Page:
Sorry, the picture doesn't show that I'm actually boxing in the tub drain. I'll have to read up on pressure balance valves. Thanks for the suggestion.
    Last edited: May 27, 2013
  10. hj

    hj Moderator & Master Plumber Staff Member

    Messages:
    26,843
    Location:
    Cave Creek, Arizona
    quote; I'll have to read up on pressure balance valves Not really, because that is probably the only thing you will be able to find for your installation.
  11. jadnashua

    jadnashua Retired Defense Industry Engineer xxx

    Messages:
    22,154
    Location:
    New England
    For a number of years, ALL legal shower valves sold in the USA have anti-scald technology. The most common way to do this is with a pressure balance valve although some thermostatically controlled valves are fast reacting enough to qualify without some additional internal controls. Some places still sell valves that do not meet this requirement, but that doesn't mean they are legal to use (seems like they'd be required to only sell legal, code-compliant devices, but that isn't the case). The most common ones are a single handle that does not have a volume control...they're either all on or all off. There are some that still have a volume control, if that is important to you, but none I'm aware of still have separate hot and cold valves you control separately, only temperature control.
  12. diydude

    diydude Member

    Messages:
    62
    Location:
    Seattle,WA
    Ah, those valves. Ok, thanks.
  13. diydude

    diydude Member

    Messages:
    62
    Location:
    Seattle,WA
    When I was looking to remove the subfloor, I took a semi-crude route for removing the outside-fitting flange; used a drill, screwdriver, and mini-hacksaw. This left the collar of the flange still attached to the pipe, and the ABS cement is solid as a rock (the pipe is not damaged). Now that I have the floor open and I have a much better view, I want to clean up the sewer pipe before I reinstall the subfloor. I thought about cutting the pipe after the elbow when I initially looked at removing the flange, but there isn't much pipe after the elbow. Now, I was thinking of replacing the elbow and adding a section of pipe for the new flange if I can't somehow remove the remaining portion of the existing flange. Thoughts?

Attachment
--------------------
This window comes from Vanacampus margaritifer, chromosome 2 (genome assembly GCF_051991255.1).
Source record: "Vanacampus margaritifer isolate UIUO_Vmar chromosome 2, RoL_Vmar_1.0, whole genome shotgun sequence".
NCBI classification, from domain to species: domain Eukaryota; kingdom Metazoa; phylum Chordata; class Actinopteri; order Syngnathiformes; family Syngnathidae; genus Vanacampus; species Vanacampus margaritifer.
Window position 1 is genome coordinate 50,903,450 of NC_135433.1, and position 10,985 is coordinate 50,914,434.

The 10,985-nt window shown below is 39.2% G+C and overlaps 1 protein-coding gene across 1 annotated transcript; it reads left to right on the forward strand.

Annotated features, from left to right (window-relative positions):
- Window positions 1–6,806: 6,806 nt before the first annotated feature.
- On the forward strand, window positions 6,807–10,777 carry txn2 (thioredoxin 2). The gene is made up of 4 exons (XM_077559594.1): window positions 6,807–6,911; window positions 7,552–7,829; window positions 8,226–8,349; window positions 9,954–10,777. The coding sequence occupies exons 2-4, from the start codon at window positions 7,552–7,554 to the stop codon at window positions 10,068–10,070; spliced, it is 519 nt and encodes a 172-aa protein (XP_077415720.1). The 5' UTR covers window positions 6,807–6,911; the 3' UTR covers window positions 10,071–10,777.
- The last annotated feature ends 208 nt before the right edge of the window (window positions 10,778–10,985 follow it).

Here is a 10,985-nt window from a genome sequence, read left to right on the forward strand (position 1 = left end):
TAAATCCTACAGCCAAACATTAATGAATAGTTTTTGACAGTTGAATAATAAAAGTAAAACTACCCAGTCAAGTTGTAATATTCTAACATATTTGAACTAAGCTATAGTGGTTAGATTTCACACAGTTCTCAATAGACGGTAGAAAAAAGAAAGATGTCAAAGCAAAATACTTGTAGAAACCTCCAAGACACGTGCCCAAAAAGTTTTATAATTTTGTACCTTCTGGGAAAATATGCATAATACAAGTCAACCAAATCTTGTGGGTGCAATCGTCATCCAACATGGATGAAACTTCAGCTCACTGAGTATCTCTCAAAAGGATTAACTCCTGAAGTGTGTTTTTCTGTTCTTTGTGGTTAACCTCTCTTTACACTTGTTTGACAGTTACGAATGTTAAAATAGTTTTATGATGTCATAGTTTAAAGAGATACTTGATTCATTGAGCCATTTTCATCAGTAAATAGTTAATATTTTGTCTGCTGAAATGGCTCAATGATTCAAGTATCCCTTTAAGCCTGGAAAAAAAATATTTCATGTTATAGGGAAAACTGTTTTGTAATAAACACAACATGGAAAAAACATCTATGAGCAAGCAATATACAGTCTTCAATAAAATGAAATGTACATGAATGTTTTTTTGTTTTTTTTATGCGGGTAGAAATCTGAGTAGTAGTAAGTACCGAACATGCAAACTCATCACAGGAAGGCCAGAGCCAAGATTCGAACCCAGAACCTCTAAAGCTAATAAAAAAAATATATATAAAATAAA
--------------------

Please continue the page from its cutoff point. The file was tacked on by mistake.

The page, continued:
Attached Files:

    Last edited: Jul 7, 2013
  14. Terry

    Terry Administrator Staff Member

    Messages:
    15,136
    Location:
    Bothell, Washington
    Quit your thinking so much. :)
    Run down and pick up either a long turn 90, or a medium and a coupling.
    Wack off what you have and start over. (with a saw or cutter)

    You could also drill out the pipe from the fitting, but it's cheaper and quicker to just pick up new fittings.
  15. diydude

    diydude Member

    Messages:
    62
    Location:
    Seattle,WA
    Thanks, Terry - needed that :) Moving on now...
  16. diydude

    diydude Member

    Messages:
    62
    Location:
    Seattle,WA
    Ok, I got the new 90 installed, but it's a little of level and puts the center of the drain at about 12 3/4" from the rough wall. Should I be concerned about this? I was thinking about cutting a slight angle on the end of the pipe that will sit in the top of the 90 to correct it.

    DSC01149.jpg

    DSC01150.jpg
  17. diydude

    diydude Member

    Messages:
    62
    Location:
    Seattle,WA
    Take two - started over: The elbow is now fairly close to plumb, and the center is at 12 1/2" from the rough wall.
    Last edited: Jul 14, 2013